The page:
Policy Brief - Global Water Partnership
Policy Brief - Global Water Partnership
Policy Brief - Global Water Partnership
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2 | <strong>Policy</strong> <strong>Brief</strong>The Programme for IWRMPlanning in AfricaThis involved 13 countries in four regions: CentralAfrica (Cameroon), East Africa (Burundi, Eritrea,Ethiopia and Kenya), Southern Africa (Malawi,Mozambique, Swaziland and Zambia) and West Africa(Benin, Cape Verde, Mali and Senegal).Its goal was to contribute to sustainable developmentand poverty reduction through using an IWRMapproach and offering support in four main areas:• Achievement of the target set at the 2002 WorldSummit on Sustainable Development for thepreparation of national IWRM plans• Development of existing, new and emergingpartnerships• Integration of water into poverty reductionstrategies• Increasing understanding of, and potential accessto, a broader range of financing instruments.A summary of the mainachievements<strong>Policy</strong> RecommendationsIntegrated approaches to water managementand other development interventions should:1. Be undertaken as part of the broadernational development planning process.Cross-sectoral coordination andresponsibility for integration should beanchored in a government institutionwith capacity to influence and mobiliseother sectors. Higher-level governmentbodies such as ministries of finance andeconomic planning, the cabinet andthe prime minister’s or vice president’soffice are good locations for facilitatingintegration.2. Be aligned with high-priority nationaldevelopment processes with broad crosssectoraland stakeholder support, even ifthese are outside the water sector.3. Be flexible, realistic and structured as acontinuous process rather than individualprojects.The IWRM planning programme helped provide a voicefor a wide range of stakeholders to define actionsfor improving water management for development.Each participating country now has a considerablyenhanced enabling environment for water security.National IWRM plans have been finalised and adoptedby governments in seven countries and, at the timeof writing, a further five plans are in the process ofapproval or at advanced stage. Evidence suggests thatimplementation of IWRM plans in some of the countriesis already underway.CAPEVERDESENEGALMALIBENINERITREAETHIOPIACAMEROONIWRM has been integrated into national developmentplans and poverty reduction strategies in Benin,Malawi, Mali and Zambia; while Benin, Eritrea,Swaziland and Zambia have drafted and updated theirwater policies. In addition, Benin has drafted improvedwater legislation, Cape Verde has developed a new legalframework for the administration of water resources,and Eritrea has introduced water quality guidelines andwater-use regulations.BURUNDIZAMBIAMOZAMBIQUESWAZILANDKENYAMALAWI
<strong>Policy</strong> <strong>Brief</strong> | 34. Take into account country differencesand accommodate variations of scopeand budget, based on the country’sdevelopment context.5. Embed water-related climate changeadaptation into water resourcesmanagement plans and not treat itas a separate issue, in order to avoidduplication and fragmentation. Thecapacity of local institutions must be builtto address climate change adaptationas part of the water security agenda indevelopment planning and decisionmakingprocesses, in line with nationaldevelopment priorities.6. Develop economic arguments forfinancing water resources management.Opportunities for accessing adaptationfunds for financing water resourcesmanagement must be explored.Most countries have defined improved institutionalroles and coordination arrangements; they have alsoenhanced water management capacity leading to betterunderstanding of the water resource situation andconstraints to national development.<strong>Water</strong> financing has been improved, with financial resourcesmobilised from local and international sources. For example,Benin has secured €1.6 million from the Netherlandsand nearly €20 million was pledged (by various donors)for Mali’s IWRM plan. National water sector fundingwas increased by an estimated 64 percent by Malawi’streasury in the 2005/06 financial year. The World Bank’sJoint Assistance Strategy for water in Zambia has beendeveloped to provide support to the implementation of theprogrammes in the IWRM plan. The Zambian Governmentis using the IWRM plan as a basis for preparation anddisbursements of annual budgets for water programmes.“While it is significant that so manynational plans were developed andimmediate impacts realised, the realachievement of the IWRM programmelies in the way in which this happened.”Ian Cumming/Axiom/Getty ImagesFranck Guiziou/Getty ImagesThe programme also contributed to improvements inpeople’s livelihoods by enhancing water security at a locallevel. <strong>Water</strong> was secured for the 200,000 inhabitants ofBenin’s third largest city and, in Swaziland, 9,600 peoplegained access to clean water. Furthermore, water-relatedconflicts have been addressed and access to waterenhanced in Ethiopia’s Berki River Basin.While it is significant that so many national plans weredeveloped and immediate impacts realised, the realachievement of the IWRM programme lies in the way inwhich this happened. Local participants engaged deeplywith the planning process, while external consultancydrivenpressures were minimised. Very different approacheswere taken to drafting the plans in different countriesbecause an attempt was made to integrate watermanagement planning with other development activities.Hence, the approach in each country reflected its broaderinstitutional environment and had stronger nationalownership than previous, externally driven plans.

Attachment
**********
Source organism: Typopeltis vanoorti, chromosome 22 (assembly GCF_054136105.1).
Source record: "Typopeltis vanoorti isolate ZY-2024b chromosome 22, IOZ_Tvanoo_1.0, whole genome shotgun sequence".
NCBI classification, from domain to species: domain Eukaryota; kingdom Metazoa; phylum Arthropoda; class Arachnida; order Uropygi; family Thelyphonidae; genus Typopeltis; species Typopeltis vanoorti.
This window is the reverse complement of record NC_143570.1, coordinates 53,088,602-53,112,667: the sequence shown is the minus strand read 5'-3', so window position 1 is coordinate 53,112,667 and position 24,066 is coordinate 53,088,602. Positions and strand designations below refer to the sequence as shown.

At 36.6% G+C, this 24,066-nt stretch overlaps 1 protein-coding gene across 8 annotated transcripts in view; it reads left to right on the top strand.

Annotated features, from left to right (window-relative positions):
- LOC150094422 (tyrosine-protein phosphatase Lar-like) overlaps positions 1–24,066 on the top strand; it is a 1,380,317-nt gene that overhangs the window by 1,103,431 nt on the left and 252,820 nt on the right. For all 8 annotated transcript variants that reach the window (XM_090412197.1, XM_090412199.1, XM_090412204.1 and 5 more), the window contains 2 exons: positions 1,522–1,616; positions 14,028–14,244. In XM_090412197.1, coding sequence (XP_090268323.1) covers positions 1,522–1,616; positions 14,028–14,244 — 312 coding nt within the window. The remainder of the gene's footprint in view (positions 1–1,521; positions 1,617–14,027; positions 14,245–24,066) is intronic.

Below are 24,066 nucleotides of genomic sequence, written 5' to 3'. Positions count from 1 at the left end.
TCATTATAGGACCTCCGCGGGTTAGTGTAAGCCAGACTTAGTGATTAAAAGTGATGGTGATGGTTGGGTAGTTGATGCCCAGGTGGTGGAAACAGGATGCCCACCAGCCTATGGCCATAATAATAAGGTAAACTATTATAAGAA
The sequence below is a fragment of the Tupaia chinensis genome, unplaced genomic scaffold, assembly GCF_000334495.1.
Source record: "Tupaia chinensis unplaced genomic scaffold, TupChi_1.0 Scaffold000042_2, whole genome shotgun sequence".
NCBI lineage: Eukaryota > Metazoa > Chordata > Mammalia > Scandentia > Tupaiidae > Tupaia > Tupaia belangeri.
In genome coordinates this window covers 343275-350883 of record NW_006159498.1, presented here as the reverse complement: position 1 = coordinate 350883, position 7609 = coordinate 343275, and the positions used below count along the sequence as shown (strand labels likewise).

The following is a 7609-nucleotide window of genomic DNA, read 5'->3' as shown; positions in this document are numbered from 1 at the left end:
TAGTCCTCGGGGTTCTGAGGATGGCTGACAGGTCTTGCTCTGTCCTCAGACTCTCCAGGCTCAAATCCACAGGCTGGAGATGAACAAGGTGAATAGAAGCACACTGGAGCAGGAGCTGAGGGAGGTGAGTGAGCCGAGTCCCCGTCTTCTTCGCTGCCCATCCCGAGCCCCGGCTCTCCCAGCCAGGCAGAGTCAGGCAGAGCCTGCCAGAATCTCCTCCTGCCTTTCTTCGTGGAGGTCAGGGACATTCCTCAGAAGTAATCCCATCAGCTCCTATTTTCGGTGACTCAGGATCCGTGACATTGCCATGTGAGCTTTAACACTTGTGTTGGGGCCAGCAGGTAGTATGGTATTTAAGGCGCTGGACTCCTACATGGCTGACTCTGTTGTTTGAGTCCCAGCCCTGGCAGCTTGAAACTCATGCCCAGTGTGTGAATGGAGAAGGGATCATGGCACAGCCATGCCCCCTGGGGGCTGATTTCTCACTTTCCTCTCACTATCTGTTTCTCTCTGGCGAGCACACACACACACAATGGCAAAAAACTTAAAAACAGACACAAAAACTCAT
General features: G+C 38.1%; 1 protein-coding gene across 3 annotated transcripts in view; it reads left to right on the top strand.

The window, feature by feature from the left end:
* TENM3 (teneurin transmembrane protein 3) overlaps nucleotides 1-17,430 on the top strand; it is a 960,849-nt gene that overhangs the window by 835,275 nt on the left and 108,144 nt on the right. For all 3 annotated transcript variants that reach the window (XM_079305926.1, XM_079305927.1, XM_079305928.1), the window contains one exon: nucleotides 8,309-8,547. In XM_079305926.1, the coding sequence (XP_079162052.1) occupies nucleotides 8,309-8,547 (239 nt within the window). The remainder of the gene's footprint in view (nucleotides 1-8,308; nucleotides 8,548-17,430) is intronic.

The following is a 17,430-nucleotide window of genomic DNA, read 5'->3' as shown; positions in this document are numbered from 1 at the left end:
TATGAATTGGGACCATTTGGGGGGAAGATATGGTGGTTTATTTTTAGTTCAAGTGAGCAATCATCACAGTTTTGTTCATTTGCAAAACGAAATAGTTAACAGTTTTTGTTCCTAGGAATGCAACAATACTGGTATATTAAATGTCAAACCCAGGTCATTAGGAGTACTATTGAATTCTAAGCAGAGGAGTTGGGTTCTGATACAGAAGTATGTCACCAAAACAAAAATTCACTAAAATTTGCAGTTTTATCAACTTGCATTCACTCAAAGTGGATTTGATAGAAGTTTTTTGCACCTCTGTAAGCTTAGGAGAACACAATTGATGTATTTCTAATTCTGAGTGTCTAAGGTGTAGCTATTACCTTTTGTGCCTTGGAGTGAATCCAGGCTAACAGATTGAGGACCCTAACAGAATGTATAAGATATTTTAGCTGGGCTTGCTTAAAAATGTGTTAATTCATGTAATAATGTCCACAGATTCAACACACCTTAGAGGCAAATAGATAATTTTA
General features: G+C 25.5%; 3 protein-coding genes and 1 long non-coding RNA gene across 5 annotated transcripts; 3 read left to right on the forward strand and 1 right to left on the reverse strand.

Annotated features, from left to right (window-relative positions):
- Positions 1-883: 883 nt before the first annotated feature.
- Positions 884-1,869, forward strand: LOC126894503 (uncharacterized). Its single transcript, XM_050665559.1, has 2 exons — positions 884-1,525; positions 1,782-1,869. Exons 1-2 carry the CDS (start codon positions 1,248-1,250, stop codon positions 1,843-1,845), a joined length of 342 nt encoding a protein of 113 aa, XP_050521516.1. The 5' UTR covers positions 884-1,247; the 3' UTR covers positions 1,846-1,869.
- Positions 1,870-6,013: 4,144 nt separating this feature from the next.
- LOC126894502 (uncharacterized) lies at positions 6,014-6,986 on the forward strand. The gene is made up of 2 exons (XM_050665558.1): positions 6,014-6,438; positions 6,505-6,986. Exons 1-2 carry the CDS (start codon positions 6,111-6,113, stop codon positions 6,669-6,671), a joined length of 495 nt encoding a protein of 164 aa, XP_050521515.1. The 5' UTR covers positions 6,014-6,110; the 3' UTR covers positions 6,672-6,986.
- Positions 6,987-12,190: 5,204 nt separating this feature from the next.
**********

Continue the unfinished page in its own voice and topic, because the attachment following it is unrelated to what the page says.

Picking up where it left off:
4 | <strong>Policy</strong> <strong>Brief</strong>Learning from watermanagement planning:Lessons for developmentBrendan Ryan/Getty ImagesThe IWRM programme offers considerable insights into thefactors that helped the planning processes succeed. Theseinsights drawn from the water sector are equally applicableto development processes in other sectors. Nine elements(grouped into four clusters) were identified as essential:1. Development context• Entry point: a suitable entry point within the existingnational development context adds value and minimisesduplication.• Champions: committed and respected individuals candrive the process forward and speed up bureaucracy.2. Strategic road map• Integration with development priorities: all interventionsshould address national priorities and align withgovernment frameworks.• Institutional arrangements for coordination andfinancing: management processes should build onexisting institutional arrangements.• Roles and responsibilities: key players’ roles andresponsibilities should be agreed at the outset.3. Ensuring sustainability• Institutional memory: specific steps are needed to avoidthe loss of institutional memory over time as key peoplemove on.• Stakeholder platforms: an inclusive and neutralstakeholder platform facilitates dialogue on contentiousissues.4. Strengthening functions• Capacity development and knowledge management:developing the capacity of all stakeholders, especiallygovernment institutions, helps strengthen interventionsand enhances sustainability.• Communication and advocacy: the goals, progress,challenges and achievements need to be continuouslycommunicated to stakeholders.Despite the remarkable progress made towards the goalof water security, there is considerable work still to do.These policy recommendations and lessons, if applied,will help support future efforts for better water resourcesmanagement planning as well as broader developmentinterventions. GWP would like to use the IWRM programmeexperience to advance the agenda on water security bysupporting national governments to incorporate climatechange adaptation into development processes.Produced by Green Ink Ltd (www.greenink.co.uk)The <strong>Global</strong> <strong>Water</strong> <strong>Partnership</strong> is an intergovernmental organisation with a worldwide network of 13 Regional <strong>Water</strong> <strong>Partnership</strong>s, 74 Country<strong>Water</strong> <strong>Partnership</strong>s and more than 2,000 Partner organisations in 153 countries. The GWP network is committed to building a water secure worldand is supported financially by Canada, Denmark, the European Commission, Finland, France, Germany, the Netherlands, Norway, Sweden, Spain,Switzerland, the United Kingdom and the United States. For the work described here, additional support was provided by the Netherlands Directorate-General of Development Cooperation (DGIS) and the Canadian International Development Agency (CIDA) under the <strong>Partnership</strong> for Africa’s <strong>Water</strong>Development programme. GWP is grateful to its many stakeholders, Partners and Country and Regional <strong>Water</strong> <strong>Partnership</strong>s who contributed to theoutcomes and knowledge generated by this multi-year process of IWRM planning and implementation.<strong>Global</strong> <strong>Water</strong> <strong>Partnership</strong><strong>Global</strong> SecretariatDrottninggatan 33, SE-111 51 Stockholm, Swedenwww.globalwaterpartnership.org, www.gwptoolbox.orgMarch 2010